- Filing bankruptcy implicates costs. While filing fees are fixed, attorney fees vary based on the location, attorney, and case complexity. A web search indicates that the total cost for Chapter 7 varies between $1500 and $3000 while the total cost for Chapter 13 is between $ 3000 and $4000.
- Before filing bankruptcy, and within 180 days period, debtors should have received credit counseling/financial management course from an agency approved by the US Trustee’s Office. This also implements costs that vary between $20 and $100.
- If a creditor or someone files an adversary proceeding in your case, the bill for an adversary proceeding may well be more than $10,000.
These are all matters to consider apart from emotional trauma. Debtor who files bankruptcy may feel failure. It is not easy to reveal your financial life to the court or let others know about your bankruptcy.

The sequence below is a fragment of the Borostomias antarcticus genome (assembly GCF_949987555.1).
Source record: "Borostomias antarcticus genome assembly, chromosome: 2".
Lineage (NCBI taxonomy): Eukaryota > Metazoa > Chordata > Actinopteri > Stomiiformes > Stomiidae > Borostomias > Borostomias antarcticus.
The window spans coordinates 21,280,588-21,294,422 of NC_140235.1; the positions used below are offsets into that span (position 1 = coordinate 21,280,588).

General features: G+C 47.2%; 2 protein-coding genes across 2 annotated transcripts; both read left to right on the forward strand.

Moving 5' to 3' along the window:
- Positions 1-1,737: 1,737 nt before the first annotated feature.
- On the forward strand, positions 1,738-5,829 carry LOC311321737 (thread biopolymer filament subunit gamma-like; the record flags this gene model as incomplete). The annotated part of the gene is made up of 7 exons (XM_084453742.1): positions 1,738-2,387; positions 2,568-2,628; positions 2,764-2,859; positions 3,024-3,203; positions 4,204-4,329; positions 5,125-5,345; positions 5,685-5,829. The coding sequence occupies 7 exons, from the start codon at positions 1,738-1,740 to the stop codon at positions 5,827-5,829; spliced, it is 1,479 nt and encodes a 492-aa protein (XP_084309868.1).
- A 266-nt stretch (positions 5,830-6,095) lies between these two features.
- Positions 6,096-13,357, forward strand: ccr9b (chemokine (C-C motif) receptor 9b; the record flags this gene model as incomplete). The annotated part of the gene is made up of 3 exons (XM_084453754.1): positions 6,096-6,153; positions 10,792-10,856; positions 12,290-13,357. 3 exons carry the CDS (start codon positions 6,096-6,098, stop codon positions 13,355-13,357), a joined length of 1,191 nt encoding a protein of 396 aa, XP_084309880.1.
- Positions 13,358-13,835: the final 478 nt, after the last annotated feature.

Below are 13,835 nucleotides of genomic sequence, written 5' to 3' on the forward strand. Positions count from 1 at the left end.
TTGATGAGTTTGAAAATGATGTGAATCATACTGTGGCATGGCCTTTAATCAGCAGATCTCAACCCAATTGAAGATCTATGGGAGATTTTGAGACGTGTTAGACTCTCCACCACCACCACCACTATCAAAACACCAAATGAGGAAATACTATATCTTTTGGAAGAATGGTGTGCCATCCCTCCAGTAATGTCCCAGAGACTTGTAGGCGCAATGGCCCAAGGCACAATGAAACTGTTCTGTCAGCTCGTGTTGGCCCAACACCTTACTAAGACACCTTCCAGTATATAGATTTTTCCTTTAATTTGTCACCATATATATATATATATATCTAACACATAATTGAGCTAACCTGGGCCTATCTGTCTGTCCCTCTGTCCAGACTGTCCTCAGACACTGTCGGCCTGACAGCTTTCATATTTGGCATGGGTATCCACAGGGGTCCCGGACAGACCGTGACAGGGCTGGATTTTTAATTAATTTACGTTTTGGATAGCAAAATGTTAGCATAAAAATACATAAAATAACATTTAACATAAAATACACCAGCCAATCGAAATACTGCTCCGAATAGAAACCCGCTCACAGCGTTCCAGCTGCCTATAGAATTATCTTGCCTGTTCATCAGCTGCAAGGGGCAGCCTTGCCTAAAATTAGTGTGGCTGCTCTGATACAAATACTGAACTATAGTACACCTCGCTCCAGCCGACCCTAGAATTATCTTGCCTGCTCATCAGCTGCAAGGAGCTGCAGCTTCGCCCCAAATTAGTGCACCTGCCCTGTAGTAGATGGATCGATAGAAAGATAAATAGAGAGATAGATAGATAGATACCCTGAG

Bankruptcy vs Debt Consolidation
Is it better to file bankruptcy or consolidate debt?
Have a shot across the bows. Always consider means to enlarge your pie rather than limiting it. Never ever think that the future is harder than your present. In fact, when businesses and governments think of new ways for enlarging their own pie, you can also think of means for improving your financial status.
Creditors look for customers. Therefore, if you share your problems with them, they may suggest methods to rescue you and your business. They may consolidate your debt in the best rate possible saving you from the hassle and negative effects of filing bankruptcy. You should also take the lead of improving your own status. Rather than surrendering, ways of gaining money, making a profit, and rebuilding credit should be your priority. You may also speak to a lawyer or financial advisor before taking any action. Based on your circumstances, they can advise if you should file for bankruptcy, or consolidate your debts. They might suggest having a small personal loan for business which can help you alter the situation fully. Eventually, the light at the end of the tunnel should be a genuine one.